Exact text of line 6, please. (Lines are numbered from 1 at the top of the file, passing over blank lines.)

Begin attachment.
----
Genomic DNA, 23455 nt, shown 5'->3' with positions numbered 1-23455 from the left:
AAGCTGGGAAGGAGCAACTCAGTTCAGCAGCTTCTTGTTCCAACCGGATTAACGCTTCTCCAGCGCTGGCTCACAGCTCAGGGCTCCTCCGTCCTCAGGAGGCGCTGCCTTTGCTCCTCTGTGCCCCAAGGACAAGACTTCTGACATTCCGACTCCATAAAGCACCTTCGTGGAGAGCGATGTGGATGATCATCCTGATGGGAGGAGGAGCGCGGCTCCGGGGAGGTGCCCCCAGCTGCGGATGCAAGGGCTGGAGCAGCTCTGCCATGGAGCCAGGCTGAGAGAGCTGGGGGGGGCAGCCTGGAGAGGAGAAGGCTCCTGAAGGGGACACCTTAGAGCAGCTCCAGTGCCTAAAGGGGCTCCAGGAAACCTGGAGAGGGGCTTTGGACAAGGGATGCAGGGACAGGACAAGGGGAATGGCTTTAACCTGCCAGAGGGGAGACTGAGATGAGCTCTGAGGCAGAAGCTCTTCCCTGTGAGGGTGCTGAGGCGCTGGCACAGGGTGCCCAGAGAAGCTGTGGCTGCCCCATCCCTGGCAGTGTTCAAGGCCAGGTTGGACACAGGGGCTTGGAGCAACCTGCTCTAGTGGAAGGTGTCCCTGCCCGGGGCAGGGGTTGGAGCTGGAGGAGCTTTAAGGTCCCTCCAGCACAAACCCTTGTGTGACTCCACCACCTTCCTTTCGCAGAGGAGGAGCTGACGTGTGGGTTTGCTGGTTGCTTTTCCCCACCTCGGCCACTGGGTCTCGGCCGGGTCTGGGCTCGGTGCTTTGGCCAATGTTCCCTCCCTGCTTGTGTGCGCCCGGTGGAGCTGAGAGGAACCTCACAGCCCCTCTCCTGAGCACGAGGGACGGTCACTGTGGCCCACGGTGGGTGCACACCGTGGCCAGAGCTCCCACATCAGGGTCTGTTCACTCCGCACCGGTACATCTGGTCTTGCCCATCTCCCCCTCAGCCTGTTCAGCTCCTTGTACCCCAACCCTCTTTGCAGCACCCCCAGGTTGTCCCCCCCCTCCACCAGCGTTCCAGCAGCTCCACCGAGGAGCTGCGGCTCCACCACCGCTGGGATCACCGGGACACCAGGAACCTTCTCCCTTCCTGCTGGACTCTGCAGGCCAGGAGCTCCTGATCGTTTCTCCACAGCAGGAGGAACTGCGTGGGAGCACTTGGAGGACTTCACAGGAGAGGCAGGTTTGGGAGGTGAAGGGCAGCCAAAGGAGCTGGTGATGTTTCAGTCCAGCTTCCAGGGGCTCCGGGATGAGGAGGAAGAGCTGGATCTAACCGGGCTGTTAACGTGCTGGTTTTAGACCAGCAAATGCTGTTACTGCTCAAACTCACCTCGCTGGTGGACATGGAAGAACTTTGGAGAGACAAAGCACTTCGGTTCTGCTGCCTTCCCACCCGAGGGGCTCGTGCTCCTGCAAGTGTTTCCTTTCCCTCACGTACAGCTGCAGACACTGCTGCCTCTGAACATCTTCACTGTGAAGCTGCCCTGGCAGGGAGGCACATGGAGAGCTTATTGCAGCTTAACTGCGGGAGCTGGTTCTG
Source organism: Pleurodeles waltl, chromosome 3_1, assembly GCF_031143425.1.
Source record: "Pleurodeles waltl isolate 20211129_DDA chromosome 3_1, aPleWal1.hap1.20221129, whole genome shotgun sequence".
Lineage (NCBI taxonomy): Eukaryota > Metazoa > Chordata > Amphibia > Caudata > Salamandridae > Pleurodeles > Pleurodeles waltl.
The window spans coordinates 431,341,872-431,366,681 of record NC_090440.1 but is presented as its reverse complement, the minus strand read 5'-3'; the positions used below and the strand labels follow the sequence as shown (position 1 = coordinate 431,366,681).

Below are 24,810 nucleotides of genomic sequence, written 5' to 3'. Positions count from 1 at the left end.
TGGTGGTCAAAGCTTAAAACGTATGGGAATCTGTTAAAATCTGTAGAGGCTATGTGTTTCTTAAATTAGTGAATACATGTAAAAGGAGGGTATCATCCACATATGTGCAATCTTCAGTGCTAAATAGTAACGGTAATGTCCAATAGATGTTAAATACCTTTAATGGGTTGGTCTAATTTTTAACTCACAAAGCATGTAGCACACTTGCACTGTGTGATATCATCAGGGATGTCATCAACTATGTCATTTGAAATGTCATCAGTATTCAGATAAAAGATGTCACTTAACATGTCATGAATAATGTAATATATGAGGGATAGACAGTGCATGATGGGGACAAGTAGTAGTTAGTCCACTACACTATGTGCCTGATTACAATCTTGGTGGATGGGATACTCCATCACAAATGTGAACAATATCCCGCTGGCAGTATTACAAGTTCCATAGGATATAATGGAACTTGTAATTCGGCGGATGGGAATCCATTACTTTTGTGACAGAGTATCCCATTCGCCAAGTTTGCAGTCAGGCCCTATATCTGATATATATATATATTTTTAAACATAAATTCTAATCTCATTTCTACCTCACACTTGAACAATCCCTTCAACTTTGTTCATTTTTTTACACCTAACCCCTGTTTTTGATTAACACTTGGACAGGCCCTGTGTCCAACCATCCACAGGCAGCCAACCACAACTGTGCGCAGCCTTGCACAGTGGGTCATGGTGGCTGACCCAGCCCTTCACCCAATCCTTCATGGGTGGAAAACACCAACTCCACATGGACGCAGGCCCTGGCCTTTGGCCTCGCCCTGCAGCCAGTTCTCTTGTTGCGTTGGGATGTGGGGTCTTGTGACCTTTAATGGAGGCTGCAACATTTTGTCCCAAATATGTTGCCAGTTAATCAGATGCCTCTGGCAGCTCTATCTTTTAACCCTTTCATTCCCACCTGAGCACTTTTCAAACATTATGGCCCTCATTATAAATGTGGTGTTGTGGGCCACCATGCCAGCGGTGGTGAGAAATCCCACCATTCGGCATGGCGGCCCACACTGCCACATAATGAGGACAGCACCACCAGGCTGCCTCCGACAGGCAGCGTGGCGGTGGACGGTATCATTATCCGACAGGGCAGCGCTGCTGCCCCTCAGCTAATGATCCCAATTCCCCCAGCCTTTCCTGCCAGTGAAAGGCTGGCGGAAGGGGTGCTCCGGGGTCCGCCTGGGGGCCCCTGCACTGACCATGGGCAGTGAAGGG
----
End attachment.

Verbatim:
The window spans coordinates 431,341,872-431,366,681 of record NC_090440.1 but is presented as its reverse complement, the minus strand read 5'-3'; the positions used below and the strand labels follow the sequence as shown (position 1 = coordinate 431,366,681).